Former BMC and Ford Competition Manager Stuart Turner has since commented that, if John Cooper had not come up with the idea of a hot Mini, then someone else would have. The Mini was already a successful competition car in the sub-1-litre category and an MG-badged variant would have been on the cards. However, in the event, the ADO50 was badged Mini Cooper after the reigning Formula 1 World Champions. In 1960 the Cooper Car Company dominated Grand Prix racing leaving the likes of Ferrari and BRM trailing in their wake, so the decision was entirely logical.
BMC therefore set about developing the production Mini Cooper, using a Mini registered as KEL 236 as development car.The standard 850’s 34bhp gave it a top speed of 73mph using a final drive of 3.765 to 1. Morris Engines calculated that to propel a Mini to 85mph would need 55bhp, so company head Eddie Maher developed a 997cc engine with a longer stroke than the existing 848cc unit, yet bizarrely a smaller bore. Quite why BMC didn’t use the existing 948cc block as found in other BMC small cars is unknown but, over the next five years, BMC was to develop a bewildering range of different capacity A-Series engines. To stop the car Lockheed provided 7in disc brakes, which as it turned out were not that good!
Since this article was originally written, Simon Wheatcroft of the Mini Cooper Register has provided an alternative view as to the identity of the prototype Mini Cooper. According to Simon, ‘the development car was not registered as and only bore the registration KEL 236 in the photographic sequence at Goodwood and was actually 126 LWL. 126 LWL was registered on 20 April 1961 as a Morris despite never being seen with a Morris badge, the car was Farina Grey with a Black roof. ‘126 LWL was present at the Mini Cooper launch (badged as an Austin) and was subsequently tested by Sports Car Graphic magazine complete with all its non-standard parts such as Morris Minor style 100 mph speedometer and unique interior trim.’
Production of the Mini Cooper began at Longbridge on 11 July 1963.
The Mini Cooper was launched on 20 September 1961 and was acclaimed by the motoring press. The car had a maximum speed of around 85mph and a 0-60mph time of 17 to 18 seconds, not fast today but impressive back in 1961. Most of the hike in engine power came from the camshaft, part number C-AEG567, which was the hottest cam fitted to a production A-Series until the arrival of the MG Metro in 1982. Other gains in power were realised with a cylinder head with larger inlet valves and twin 1¼ SU carburettors. Tuning guru David Vizard later tested the BMC twin-carburettor inlet manifold on a flowbench and found it to be an appallingly inefficient design…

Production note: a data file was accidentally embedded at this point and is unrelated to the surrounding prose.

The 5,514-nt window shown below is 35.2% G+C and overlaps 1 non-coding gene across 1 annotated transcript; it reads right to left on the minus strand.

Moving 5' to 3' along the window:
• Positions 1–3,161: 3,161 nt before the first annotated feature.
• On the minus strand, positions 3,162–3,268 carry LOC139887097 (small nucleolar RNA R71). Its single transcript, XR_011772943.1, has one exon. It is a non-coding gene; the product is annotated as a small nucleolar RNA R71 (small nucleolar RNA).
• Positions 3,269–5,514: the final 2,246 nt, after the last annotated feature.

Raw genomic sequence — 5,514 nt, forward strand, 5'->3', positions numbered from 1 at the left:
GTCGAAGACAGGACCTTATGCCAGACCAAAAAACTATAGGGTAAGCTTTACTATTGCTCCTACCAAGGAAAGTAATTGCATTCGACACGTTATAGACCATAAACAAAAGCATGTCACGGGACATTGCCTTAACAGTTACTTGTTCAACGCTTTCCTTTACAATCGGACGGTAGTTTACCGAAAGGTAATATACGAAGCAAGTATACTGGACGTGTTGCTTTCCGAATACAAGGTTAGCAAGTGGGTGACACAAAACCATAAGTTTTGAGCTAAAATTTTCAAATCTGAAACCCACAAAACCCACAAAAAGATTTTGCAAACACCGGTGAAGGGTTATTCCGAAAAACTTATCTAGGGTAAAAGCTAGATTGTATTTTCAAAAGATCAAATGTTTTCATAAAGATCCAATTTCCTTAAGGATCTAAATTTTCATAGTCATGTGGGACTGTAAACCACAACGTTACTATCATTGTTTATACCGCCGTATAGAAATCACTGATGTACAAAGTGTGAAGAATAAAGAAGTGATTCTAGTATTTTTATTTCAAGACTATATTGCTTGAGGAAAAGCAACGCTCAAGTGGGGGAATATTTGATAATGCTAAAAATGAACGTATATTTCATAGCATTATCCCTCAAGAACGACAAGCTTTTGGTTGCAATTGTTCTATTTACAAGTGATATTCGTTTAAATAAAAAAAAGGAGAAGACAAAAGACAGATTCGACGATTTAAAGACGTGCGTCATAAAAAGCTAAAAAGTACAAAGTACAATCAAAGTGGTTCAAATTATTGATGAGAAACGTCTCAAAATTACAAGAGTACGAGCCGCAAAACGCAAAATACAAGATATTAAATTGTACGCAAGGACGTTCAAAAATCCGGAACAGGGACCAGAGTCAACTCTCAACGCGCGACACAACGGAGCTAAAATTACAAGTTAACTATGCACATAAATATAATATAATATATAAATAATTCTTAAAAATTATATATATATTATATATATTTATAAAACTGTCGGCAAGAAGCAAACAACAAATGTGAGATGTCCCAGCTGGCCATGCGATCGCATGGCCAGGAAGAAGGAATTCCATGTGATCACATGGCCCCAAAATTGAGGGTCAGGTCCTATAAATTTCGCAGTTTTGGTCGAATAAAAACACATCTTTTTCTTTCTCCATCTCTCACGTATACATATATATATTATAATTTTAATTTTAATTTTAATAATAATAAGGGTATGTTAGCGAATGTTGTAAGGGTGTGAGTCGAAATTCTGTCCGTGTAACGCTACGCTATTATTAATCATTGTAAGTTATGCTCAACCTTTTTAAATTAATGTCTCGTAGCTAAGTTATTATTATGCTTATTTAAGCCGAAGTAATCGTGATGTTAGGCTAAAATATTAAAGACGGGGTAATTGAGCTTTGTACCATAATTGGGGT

What this writer finds interesting about the 997cc Mini Cooper is that it previewed two components that were to be found on the ADO16 Morris 1100 launched eleven months later: the remote gearchange which replaced the 850’s magic wand and the 12G202 cylinder head which was standard equipment on the 1098cc engine found in Austin/Morris 1100s. John Cooper’s desire for a hot Mini was somewhat compromised by the need to productionise the concept and use standard BMC components. However, help was soon at hand in deepest Wiltshire.
Daniel Richmond ran a tuning business called Downton Engineering in the village from which it took its name. He specialised in conversions that provided smooth running at low revs and yet impressive top-end gains. Word got around that he had created a 100mph Mini Cooper and several magazines tested the car. The Downton Mini Cooper featured all the usual tuning modifications and had its capacity increased to 1088cc.
With this extra power it could do 0-60mph in 8 seconds and speed on to 108mph, a fantastic performance even today. In its 8 December 1961 issue, Autocar magazine tested the Downton-tuned car under the headline ‘Mini Ton Bomb’. Impressed by the performance of the vehicle, Autocar magazine journalist Ronald ‘Steady’ Barker rang up Alec Issigonis and told him about the car. Issigonis asked to see the Downton Mini Cooper and Barker drove it up to Longbridge where its creator tested it. Issigonis was impressed and sent for Daniel Richmond who was then made a consultant to BMC.